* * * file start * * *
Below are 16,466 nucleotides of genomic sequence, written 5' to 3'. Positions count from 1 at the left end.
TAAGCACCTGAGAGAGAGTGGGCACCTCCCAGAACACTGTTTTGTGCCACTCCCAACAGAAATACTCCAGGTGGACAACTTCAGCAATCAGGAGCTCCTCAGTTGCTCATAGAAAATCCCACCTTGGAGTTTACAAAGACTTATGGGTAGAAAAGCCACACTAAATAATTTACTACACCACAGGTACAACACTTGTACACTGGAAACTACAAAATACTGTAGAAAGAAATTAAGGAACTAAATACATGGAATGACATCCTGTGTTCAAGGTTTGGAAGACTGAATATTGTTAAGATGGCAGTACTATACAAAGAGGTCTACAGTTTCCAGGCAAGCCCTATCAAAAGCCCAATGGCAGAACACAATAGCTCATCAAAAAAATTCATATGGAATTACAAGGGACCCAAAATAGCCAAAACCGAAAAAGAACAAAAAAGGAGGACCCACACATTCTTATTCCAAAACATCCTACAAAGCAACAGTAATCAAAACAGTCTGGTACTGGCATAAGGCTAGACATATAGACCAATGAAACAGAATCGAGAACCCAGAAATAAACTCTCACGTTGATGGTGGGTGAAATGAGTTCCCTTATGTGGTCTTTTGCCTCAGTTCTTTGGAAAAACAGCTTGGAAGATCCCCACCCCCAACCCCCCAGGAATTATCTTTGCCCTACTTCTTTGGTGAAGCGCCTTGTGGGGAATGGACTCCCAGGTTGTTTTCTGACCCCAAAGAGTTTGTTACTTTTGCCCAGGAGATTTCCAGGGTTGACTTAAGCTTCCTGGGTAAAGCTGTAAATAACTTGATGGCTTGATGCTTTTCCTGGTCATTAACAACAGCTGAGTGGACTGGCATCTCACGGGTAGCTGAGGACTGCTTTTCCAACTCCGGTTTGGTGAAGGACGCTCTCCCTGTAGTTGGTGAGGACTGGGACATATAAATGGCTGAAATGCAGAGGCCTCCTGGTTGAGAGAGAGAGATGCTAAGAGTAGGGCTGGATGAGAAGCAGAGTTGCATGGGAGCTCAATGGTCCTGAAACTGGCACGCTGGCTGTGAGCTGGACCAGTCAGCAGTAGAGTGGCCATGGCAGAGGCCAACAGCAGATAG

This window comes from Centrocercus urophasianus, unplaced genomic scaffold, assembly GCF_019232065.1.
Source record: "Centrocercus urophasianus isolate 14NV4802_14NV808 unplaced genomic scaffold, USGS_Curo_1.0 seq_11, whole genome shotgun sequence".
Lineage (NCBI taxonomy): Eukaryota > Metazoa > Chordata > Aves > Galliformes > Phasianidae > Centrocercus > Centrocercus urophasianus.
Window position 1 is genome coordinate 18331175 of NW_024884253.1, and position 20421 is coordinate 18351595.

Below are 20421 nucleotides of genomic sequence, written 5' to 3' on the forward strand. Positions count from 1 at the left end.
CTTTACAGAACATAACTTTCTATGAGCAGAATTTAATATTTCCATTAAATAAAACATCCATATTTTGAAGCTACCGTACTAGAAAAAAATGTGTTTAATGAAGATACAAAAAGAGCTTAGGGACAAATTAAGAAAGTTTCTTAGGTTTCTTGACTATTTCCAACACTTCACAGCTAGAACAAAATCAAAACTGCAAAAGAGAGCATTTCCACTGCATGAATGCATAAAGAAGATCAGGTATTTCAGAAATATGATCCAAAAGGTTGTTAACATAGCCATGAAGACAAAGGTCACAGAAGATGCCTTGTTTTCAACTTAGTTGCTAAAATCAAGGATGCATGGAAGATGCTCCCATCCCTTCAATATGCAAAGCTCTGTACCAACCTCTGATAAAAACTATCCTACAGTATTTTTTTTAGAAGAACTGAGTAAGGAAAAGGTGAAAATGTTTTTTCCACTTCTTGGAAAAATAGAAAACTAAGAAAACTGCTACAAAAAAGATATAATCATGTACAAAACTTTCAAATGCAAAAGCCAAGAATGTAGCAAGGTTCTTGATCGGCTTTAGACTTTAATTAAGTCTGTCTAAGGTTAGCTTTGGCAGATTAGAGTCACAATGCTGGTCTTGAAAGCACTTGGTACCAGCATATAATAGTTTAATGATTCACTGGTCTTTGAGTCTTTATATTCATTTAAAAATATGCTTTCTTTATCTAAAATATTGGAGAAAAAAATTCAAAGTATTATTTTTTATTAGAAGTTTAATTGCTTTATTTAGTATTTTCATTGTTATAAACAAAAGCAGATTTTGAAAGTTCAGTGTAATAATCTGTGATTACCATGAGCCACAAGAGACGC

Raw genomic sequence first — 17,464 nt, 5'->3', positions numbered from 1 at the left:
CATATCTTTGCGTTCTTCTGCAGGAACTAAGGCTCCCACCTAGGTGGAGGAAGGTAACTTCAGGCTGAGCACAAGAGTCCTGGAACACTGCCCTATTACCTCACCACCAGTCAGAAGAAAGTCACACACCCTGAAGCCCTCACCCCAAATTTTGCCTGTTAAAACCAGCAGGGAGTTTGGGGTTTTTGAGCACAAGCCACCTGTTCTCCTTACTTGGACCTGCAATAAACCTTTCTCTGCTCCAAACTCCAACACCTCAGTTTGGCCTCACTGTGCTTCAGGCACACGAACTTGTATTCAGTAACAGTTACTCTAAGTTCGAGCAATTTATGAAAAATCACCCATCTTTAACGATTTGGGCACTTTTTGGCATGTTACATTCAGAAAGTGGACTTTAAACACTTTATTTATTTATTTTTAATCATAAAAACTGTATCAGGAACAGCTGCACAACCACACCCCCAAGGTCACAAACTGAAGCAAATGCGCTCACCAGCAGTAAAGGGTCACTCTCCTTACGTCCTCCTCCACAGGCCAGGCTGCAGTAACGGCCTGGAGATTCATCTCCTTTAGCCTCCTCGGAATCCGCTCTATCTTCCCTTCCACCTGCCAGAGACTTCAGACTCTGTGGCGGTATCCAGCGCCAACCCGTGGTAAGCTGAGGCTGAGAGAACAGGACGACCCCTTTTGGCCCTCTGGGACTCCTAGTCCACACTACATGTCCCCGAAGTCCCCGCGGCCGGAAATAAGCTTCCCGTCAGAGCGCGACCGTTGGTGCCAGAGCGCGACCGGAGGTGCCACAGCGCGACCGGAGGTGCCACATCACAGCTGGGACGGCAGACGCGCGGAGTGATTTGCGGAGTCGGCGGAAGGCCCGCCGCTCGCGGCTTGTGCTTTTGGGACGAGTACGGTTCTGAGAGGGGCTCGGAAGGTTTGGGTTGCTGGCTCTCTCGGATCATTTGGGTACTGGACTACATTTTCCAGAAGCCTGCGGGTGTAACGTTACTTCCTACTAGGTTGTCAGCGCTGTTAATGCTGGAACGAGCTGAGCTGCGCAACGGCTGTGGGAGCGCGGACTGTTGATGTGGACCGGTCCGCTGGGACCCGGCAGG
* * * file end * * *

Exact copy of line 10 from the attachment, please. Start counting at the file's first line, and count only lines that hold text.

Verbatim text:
CATATCTTTGCGTTCTTCTGCAGGAACTAAGGCTCCCACCTAGGTGGAGGAAGGTAACTTCAGGCTGAGCACAAGAGTCCTGGAACACTGCCCTATTACCTCACCACCAGTCAGAAGAAAGTCACACACCCTGAAGCCCTCACCCCAAATTTTGCCTGTTAAAACCAGCAGGGAGTTTGGGGTTTTTGAGCACAAGCCACCTGTTCTCCTTACTTGGACCTGCAATAAACCTTTCTCTGCTCCAAACTCCAACACCTCAGTTTGGCCTCACTGTGCTTCAGGCACACGAACTTGTATTCAGTAACAGTTACTCTAAGTTCGAGCAATTTATGAAAAATCACCCATCTTTAACGATTTGGGCACTTTTTGGCATGTTACATTCAGAAAGTGGACTTTAAACACTTTATTTATTTATTTTTAATCATAAAAACTGTATCAGGAACAGCTGCACAACCACACCCCCAAGGTCACAAACTGAAGCAAATGCGCTCACCAGCAGTAAAGGGTCACTCTCCTTACGTCCTCCTCCACAGGCCAGGCTGCAGTAACGGCCTGGAGATTCATCTCCTTTAGCCTCCTCGGAATCCGCTCTATCTTCCCTTCCACCTGCCAGAGACTTCAGACTCTGTGGCGGTATCCAGCGCCAACCCGTGGTAAGCTGAGGCTGAGAGAACAGGACGACCCCTTTTGGCCCTCTGGGACTCCTAGTCCACACTACATGTCCCCGAAGTCCCCGCGGCCGGAAATAAGCTTCCCGTCAGAGCGCGACCGTTGGTGCCAGAGCGCGACCGGAGGTGCCACAGCGCGACCGGAGGTGCCACATCACAGCTGGGACGGCAGACGCGCGGAGTGATTTGCGGAGTCGGCGGAAGGCCCGCCGCTCGCGGCTTGTGCTTTTGGGACGAGTACGGTTCTGAGAGGGGCTCGGAAGGTTTGGGTTGCTGGCTCTCTCGGATCATTTGGGTACTGGACTACATTTTCCAGAAGCCTGCGGGTGTAACGTTACTTCCTACTAGGTTGTCAGCGCTGTTAATGCTGGAACGAGCTGAGCTGCGCAACGGCTGTGGGAGCGCGGACTGTTGATGTGGACCGGTCCGCTGGGACCCGGCAGG